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Natural-Gas Squeeze Means Mideast Fuel Switch: Energy Markets

Persian Gulf petrochemical producers are turning to naphtha as a feedstock for the first time amid growing power-plant demand for natural gas.

Abu Dhabi plans to build the Middle East’s first plant that will only use naphtha to make plastics. Saudi Arabia may develop similar units as part of two refinery ventures, according to state-run Saudi Aramco, France’s Total SA and Sumitomo Chemical Co. of Japan, the partners in the projects.

While naphtha, a product of refining crude oil, is used to make petrochemicals around the world, countries in the Middle East have traditionally preferred cheaper home-produced natural gas. Now, new power plants are competing for those gas supplies, stoking demand for alternatives. That’s being exacerbated as the United Arab Emirates and Saudi Arabia expand petrochemicals production to cut dependence on crude exports.

“They are running short of gas, especially in the U.A.E and in Saudi Arabia, where they require gas for power generation as well,” said Siamak Adibi, head of the Middle East gas team at Facts Global Energy Inc. in Singapore. “The more available alternative would be naphtha for future projects.”

Rising demand for naphtha may end a slump in refining profits. The difference in price between naphtha and Dubai crude oil, or crack spread, may rise to $2 a barrel by 2013 from an average of $1.03 this year, according to Jit-Yang Lim, the Singapore-based head of price analysis at Facts Global.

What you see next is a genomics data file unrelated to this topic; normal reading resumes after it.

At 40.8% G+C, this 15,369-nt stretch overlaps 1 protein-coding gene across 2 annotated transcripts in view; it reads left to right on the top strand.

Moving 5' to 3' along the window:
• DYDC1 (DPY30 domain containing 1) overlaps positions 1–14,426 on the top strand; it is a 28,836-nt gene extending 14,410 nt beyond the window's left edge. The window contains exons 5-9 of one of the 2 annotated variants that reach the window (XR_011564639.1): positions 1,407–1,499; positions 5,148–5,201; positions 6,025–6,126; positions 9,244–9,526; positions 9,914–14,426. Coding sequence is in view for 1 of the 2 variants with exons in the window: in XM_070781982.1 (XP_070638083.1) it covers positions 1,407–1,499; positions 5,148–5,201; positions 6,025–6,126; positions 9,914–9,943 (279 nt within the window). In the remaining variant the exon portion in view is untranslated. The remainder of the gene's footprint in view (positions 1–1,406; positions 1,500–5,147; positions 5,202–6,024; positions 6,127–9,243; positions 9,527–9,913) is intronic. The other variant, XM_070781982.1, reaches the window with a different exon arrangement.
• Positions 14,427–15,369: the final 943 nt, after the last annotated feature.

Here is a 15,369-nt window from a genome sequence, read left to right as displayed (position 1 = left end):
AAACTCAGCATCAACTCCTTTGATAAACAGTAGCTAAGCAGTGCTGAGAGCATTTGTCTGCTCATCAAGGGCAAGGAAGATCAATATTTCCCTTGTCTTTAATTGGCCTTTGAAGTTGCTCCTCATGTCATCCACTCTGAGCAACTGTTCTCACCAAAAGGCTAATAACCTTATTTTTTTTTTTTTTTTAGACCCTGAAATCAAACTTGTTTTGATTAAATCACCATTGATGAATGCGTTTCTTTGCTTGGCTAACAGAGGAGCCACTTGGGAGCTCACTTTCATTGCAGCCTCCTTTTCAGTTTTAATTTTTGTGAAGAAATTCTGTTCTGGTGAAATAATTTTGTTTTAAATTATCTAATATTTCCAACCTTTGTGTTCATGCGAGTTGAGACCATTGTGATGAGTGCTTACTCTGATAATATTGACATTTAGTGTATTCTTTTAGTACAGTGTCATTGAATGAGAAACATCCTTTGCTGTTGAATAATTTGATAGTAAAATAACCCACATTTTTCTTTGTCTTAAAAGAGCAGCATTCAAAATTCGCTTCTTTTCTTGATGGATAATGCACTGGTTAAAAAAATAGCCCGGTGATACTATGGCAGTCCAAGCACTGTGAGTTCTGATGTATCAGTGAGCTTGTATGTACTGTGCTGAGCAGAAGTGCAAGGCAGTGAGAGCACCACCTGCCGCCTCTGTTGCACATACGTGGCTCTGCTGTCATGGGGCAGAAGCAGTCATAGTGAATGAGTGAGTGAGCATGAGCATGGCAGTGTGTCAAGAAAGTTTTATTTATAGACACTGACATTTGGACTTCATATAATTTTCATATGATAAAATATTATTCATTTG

Market Glut

The spread, a measure of returns from naphtha production relative to Dubai crude, dropped to minus $5.32 a barrel July 15, the biggest deficit since Oct. 15, according to data compiled by Bloomberg. The profit was as high as $13.87 a barrel on May 15, 2007. It was at minus $2.33 today.

Petrochemical producers are taking advantage of a glut of naphtha on global markets, according to Sriharsha Pappu, a petrochemicals analyst at HSBC Holdings Plc in Dubai.

India’s net exports rose 12 percent to 8.18 million metric tons in the year ended March 2010, according to the government’s Petroleum Planning and Analysis Cell.

Naphtha, distilled from crude or gas condensate, can be blended with gasoline for auto fuel or used to make chemicals for plastic bags to toys and washing-machine casings. It’s fed into a cracker, which breaks it down to create the chemicals. The Middle East already has some mixed-feed crackers that can use naphtha along with other products.

Excess supply has allowed buyers in Japan and Korea to cut the costs of obtaining cargoes. Abu Dhabi National Oil Co. is currently offering to sell naphtha for a year starting October at premiums of between $11.50 and $12.50 a ton over benchmark prices, two traders with knowledge of the talks said yesterday. It set premiums for its July term contract at $22 to $24 a ton during negotiations in May.

‘Naphtha Necessity’

Middle East energy use may rise 60 percent in the next 20 years, according to the Paris-based International Energy Agency. Kuwait began importing LNG from suppliers such as Royal Dutch Shell Plc in 2009. State-run Qatar Petroleum sells gas to the U.A.E. and Oman through the Dolphin Energy Ltd. pipeline, which Abu Dhabi built with Total and Occidental Petroleum Corp.

Naphtha supply will increase this decade as the Middle East, India and China expand refineries, said Utpal Sheth, a Dubai-based analyst at Chemical Market Associates Inc.

Abu Dhabi is more than doubling capacity at its 400,000 barrel-a-day Ruwais plant to 9.6 million tons a year in 2015, according to company data. State-run Abu Dhabi National Oil Co. is offering naphtha to Asian buyers in October for the first time, three traders with knowledge of discussions said July 21.

Raising the use of naphtha is “a necessity if you want to grow in petrochemicals,” Sheth said.

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